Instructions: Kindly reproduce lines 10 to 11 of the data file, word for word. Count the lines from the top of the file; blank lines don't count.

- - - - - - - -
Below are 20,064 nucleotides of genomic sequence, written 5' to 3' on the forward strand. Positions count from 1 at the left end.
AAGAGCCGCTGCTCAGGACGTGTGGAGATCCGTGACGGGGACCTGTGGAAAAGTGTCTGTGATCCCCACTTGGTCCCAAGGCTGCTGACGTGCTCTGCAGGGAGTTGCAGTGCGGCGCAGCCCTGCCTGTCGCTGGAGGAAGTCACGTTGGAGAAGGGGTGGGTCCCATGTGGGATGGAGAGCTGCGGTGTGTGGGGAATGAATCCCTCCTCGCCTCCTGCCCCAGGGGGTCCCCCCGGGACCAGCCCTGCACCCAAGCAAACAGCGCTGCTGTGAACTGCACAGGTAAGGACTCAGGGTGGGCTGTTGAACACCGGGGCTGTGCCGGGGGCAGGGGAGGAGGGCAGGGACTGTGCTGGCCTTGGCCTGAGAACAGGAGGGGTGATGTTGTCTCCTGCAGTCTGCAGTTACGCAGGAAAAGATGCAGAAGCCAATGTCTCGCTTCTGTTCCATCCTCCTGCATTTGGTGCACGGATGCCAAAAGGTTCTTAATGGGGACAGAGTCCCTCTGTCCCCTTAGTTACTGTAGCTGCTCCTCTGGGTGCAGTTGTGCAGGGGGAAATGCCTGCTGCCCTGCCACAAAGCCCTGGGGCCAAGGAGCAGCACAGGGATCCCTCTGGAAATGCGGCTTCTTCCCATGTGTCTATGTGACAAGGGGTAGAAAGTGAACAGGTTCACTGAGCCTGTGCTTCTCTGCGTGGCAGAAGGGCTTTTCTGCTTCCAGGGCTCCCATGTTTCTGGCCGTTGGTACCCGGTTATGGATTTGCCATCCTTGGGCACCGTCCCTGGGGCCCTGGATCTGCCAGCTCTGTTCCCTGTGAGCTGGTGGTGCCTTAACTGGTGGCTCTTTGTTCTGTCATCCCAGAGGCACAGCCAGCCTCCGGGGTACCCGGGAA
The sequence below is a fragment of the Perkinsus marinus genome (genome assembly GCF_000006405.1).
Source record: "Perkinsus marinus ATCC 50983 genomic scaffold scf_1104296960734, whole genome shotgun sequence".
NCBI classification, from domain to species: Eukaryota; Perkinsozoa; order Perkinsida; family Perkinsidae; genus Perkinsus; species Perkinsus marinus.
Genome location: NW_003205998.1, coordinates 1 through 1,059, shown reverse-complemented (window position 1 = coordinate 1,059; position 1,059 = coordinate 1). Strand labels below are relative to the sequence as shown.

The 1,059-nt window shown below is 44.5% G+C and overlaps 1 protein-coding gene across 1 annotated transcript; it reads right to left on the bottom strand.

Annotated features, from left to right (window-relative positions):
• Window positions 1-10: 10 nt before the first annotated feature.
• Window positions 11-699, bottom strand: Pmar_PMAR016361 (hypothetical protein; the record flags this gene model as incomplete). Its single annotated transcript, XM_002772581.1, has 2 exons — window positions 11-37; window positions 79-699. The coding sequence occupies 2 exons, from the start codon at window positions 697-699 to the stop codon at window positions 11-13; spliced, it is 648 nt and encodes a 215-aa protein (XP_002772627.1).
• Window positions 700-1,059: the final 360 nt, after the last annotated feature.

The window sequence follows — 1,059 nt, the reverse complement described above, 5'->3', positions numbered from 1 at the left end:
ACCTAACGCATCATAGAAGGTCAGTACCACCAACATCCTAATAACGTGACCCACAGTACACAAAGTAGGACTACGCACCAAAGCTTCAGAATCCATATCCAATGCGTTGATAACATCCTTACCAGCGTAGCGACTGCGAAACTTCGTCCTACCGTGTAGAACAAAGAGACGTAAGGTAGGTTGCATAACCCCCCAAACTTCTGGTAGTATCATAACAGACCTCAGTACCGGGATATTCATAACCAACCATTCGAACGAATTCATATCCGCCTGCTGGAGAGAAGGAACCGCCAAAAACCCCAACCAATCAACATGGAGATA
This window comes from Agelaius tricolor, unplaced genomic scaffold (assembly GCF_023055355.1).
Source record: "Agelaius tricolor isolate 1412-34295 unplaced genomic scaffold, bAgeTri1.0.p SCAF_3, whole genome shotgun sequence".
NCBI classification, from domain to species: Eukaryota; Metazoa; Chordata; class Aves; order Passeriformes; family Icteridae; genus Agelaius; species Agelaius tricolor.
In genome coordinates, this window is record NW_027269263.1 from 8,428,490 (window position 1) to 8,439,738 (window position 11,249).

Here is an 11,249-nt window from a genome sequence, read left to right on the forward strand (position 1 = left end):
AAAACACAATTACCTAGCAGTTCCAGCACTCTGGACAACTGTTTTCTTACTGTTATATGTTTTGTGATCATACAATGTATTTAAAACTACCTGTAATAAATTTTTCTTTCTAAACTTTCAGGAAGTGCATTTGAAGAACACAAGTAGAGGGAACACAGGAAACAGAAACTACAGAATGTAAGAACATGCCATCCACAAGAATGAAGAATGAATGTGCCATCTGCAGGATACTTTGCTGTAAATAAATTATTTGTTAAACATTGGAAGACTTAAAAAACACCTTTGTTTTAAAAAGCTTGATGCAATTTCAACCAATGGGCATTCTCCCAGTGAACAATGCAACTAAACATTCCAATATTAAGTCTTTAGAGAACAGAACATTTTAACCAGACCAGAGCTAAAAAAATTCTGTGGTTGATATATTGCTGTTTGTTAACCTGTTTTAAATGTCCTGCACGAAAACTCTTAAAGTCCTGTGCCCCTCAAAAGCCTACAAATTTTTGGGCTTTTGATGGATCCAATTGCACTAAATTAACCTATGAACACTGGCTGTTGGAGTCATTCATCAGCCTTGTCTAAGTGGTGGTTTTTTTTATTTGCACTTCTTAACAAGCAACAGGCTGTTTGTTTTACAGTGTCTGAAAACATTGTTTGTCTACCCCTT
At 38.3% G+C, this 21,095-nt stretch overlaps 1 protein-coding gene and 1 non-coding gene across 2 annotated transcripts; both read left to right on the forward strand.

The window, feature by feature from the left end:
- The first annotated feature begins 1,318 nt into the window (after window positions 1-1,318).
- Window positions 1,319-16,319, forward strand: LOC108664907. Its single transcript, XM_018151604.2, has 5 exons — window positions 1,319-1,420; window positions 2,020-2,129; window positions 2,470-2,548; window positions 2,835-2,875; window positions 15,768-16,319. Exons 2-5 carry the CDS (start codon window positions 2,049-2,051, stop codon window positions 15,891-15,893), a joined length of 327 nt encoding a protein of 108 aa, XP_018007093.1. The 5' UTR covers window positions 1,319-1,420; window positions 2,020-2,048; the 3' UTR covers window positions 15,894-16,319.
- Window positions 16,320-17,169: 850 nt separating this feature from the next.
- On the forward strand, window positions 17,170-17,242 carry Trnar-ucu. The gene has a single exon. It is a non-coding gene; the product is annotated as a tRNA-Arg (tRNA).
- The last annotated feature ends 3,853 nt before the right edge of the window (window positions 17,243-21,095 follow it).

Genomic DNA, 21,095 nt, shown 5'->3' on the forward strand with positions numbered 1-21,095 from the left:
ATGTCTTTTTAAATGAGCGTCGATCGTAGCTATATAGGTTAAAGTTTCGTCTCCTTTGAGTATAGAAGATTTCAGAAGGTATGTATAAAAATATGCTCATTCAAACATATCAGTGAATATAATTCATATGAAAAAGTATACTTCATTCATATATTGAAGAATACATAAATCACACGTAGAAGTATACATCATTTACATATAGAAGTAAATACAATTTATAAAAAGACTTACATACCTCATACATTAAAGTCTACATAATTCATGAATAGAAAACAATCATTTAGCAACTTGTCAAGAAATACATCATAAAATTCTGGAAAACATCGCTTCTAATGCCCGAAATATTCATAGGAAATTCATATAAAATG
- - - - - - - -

• Window positions 11-699, bottom strand: Pmar_PMAR016361 (hypothetical protein; the record flags this gene model as incomplete). Its single annotated transcript, XM_002772581.1, has 2 exons — window positions 11-37; window positions 79-699. The coding sequence occupies 2 exons, from the start codon at window positions 697-699 to the stop codon at window positions 11-13; spliced, it is 648 nt and encodes a 215-aa protein (XP_002772627.1).
• Window positions 700-1,059: the final 360 nt, after the last annotated feature.